Through our work with military service members and their family members who have experienced a recent suicidal crisis, we have learned that emotions immediately preceding such crises vary significantly from person to person. During individual psychotherapy sessions, our clinicians ask patients to share their suicide stories to better understand the circumstances that resulted in the suicide-related hospitalization and which circumstances resulted most often in the decision to attempt suicide. While providing this narrative, patients report a wide range of emotions that preceded the suicidal crisis such as intense despair, extreme excitement, agitation, uncontrollable anger, numbness, or indifference, as well as debilitating feelings of inadequacy.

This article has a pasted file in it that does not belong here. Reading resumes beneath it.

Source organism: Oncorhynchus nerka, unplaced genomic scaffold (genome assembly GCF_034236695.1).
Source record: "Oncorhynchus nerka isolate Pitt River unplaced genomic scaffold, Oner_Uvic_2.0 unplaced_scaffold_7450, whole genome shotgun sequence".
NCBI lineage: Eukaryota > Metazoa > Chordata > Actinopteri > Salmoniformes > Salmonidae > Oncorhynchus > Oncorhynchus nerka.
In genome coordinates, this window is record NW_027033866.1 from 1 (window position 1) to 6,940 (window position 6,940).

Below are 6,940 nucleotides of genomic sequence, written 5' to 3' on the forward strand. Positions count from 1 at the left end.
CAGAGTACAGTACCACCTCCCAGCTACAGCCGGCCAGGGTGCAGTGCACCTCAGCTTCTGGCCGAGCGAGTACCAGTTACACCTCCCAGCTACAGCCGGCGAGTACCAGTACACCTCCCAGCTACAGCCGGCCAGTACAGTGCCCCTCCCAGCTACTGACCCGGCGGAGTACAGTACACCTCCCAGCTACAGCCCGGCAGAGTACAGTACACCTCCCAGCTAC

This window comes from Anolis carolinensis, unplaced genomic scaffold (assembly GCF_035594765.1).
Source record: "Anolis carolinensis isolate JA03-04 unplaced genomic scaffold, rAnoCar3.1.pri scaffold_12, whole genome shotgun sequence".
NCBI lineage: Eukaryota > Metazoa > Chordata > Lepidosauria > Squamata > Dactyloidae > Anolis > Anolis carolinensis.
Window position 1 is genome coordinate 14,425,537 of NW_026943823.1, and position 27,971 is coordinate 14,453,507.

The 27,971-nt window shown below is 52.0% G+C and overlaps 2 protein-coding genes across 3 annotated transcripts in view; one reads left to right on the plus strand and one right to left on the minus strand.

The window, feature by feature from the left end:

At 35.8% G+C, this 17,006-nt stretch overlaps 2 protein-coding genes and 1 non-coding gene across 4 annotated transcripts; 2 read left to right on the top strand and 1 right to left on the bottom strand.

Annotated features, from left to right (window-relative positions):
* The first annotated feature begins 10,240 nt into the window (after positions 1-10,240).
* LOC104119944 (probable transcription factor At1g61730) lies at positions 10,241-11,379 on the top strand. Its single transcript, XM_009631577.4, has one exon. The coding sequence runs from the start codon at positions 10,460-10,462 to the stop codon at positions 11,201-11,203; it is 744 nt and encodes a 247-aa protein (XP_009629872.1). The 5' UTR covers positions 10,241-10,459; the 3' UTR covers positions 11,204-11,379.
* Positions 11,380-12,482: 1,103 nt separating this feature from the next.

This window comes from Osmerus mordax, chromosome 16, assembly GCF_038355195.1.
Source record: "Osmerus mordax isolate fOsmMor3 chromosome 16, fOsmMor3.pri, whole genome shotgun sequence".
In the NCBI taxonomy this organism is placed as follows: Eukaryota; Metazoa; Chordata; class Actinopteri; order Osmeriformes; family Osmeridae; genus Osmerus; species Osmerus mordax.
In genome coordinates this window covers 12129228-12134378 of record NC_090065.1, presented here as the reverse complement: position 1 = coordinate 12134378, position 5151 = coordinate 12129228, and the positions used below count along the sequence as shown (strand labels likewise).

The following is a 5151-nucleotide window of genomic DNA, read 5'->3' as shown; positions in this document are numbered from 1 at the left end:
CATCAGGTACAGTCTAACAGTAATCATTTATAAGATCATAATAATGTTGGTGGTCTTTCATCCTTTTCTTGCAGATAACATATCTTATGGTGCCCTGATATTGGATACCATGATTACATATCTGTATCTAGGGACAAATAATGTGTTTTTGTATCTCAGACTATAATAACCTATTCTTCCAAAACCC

We believe that an important clinical strategy in working with suicidal patients is to first identify emotions that activate and shape a patient’s trajectory from suicidal thinking to suicidal behaviors. The next step is to understand the intensity of these identified emotions so that we can teach the patient to modulate these emotions more adaptively in the future. By mapping out the patient’s emotions in a stepwise fashion, the clinician is able to help the patient identify key points for early intervention strategies, such as a self-soothing technique, deep breathing exercise, or other healthy coping technique (e.g., calling a friend, engaging in strenuous exercise) to impede further escalation.